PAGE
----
Giraffes are one of those rare spectacles of the savannah. At 17 feet tall, their heads rise above all the nearby trees and you often only see the horns as you drive past. I always marvel at the seemingly slow-motion movements of the giraffe as they change gait patterns and run away from passing vehicles. Suddenly all four feet seem to be moving at once and yet despite their great height they don’t seem to go anywhere.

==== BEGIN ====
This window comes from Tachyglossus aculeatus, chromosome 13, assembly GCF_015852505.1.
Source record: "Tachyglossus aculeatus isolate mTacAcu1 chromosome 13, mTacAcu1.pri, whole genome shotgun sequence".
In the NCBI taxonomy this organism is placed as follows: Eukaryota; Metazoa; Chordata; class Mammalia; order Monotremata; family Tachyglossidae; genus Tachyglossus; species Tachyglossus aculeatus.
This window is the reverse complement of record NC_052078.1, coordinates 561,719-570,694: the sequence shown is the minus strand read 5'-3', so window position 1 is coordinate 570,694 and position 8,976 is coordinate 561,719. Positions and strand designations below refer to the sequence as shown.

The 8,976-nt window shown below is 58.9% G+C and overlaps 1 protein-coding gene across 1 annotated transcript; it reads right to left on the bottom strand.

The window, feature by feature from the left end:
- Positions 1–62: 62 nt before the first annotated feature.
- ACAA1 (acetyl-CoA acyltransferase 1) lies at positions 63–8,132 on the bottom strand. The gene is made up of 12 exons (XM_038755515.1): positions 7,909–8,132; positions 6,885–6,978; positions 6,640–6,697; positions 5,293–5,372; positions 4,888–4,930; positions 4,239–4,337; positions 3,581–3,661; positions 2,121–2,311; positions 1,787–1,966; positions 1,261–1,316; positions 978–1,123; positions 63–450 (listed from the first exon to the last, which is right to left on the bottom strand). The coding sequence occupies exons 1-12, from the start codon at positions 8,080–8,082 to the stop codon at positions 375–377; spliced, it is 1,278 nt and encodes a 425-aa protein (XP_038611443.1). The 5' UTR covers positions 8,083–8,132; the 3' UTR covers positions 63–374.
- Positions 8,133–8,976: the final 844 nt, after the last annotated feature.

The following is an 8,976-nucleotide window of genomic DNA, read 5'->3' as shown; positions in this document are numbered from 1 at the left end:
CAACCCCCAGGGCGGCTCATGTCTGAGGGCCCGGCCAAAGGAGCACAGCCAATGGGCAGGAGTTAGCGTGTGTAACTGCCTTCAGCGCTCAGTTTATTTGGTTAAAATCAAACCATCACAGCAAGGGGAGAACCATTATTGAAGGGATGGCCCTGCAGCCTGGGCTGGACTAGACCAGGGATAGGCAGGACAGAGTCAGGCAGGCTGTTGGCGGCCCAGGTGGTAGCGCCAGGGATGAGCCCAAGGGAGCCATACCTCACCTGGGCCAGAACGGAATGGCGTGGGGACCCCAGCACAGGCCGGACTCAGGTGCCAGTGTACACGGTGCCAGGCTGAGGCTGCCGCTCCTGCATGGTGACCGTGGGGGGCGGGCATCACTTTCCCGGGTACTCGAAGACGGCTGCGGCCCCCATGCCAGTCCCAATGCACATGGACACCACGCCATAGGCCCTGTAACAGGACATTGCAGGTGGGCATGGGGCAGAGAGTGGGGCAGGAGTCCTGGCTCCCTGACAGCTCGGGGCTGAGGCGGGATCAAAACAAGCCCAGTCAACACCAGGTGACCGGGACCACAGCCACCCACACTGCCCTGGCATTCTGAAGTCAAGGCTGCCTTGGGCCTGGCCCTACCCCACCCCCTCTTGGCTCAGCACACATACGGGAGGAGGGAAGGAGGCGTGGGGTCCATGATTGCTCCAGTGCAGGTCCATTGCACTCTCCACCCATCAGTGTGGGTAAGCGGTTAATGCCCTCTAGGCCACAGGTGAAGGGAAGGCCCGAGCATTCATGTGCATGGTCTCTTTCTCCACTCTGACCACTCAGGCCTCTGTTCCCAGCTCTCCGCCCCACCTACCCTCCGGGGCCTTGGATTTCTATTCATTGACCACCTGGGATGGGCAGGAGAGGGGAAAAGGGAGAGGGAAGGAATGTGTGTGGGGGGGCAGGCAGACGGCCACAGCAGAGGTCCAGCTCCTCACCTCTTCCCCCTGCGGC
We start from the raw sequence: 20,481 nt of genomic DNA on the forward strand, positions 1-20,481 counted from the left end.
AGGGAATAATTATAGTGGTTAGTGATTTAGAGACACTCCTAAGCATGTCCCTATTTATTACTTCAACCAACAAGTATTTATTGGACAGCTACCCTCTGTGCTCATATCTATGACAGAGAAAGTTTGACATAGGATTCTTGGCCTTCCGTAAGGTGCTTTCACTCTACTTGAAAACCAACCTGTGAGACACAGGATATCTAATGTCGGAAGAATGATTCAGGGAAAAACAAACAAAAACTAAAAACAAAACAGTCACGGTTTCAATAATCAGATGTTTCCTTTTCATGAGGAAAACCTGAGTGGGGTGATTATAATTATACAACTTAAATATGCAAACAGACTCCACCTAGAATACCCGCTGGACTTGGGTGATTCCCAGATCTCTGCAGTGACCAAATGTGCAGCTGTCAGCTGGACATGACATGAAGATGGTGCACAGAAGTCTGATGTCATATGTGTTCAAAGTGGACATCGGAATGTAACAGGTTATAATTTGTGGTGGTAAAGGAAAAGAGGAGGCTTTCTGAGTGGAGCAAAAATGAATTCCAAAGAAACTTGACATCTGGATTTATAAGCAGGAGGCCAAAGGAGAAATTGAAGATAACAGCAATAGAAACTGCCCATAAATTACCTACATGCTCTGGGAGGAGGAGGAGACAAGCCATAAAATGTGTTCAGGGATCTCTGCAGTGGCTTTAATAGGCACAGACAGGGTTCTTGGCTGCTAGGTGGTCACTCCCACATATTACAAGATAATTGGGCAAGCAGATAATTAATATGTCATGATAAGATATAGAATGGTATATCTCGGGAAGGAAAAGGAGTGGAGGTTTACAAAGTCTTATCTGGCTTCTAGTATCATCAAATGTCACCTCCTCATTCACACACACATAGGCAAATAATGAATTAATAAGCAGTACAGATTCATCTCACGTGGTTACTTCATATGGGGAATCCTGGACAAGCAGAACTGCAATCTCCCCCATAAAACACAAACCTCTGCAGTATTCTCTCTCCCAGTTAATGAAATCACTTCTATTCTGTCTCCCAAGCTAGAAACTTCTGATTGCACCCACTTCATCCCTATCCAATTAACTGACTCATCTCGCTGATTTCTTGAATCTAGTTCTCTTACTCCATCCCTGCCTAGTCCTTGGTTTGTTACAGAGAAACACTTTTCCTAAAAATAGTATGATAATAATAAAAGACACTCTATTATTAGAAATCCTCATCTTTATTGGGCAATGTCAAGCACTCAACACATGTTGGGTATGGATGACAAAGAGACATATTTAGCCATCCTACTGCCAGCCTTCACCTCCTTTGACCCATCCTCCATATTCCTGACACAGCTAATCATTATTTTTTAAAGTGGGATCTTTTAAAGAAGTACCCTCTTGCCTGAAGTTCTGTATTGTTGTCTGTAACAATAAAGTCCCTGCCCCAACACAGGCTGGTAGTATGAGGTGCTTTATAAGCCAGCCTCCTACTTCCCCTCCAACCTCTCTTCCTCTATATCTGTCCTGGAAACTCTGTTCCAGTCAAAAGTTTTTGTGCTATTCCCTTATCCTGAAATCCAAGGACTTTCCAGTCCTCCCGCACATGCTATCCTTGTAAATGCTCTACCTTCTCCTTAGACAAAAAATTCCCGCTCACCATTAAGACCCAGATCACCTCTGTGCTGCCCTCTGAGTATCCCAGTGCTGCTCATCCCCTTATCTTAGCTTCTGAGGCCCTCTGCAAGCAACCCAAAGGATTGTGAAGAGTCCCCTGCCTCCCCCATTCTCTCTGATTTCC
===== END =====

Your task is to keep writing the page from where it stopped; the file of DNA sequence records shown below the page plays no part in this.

One thing I have noticed recently is that giraffe babies often come in threes. Giraffes, like most large mammals, are more or less incapable of having twins, so I know each baby must come from a different mother. Yet so often one finds three baby giraffes together with only one or two adults nearby. It seems like a nursery for the smallest of the tallest, but for some reason only three children are allowed. The three little ones usually stick together following each other around as “danger” nears, whatever they perceive that to be. They are almost never appear to be feeding and must still be dependent on mother’s milk.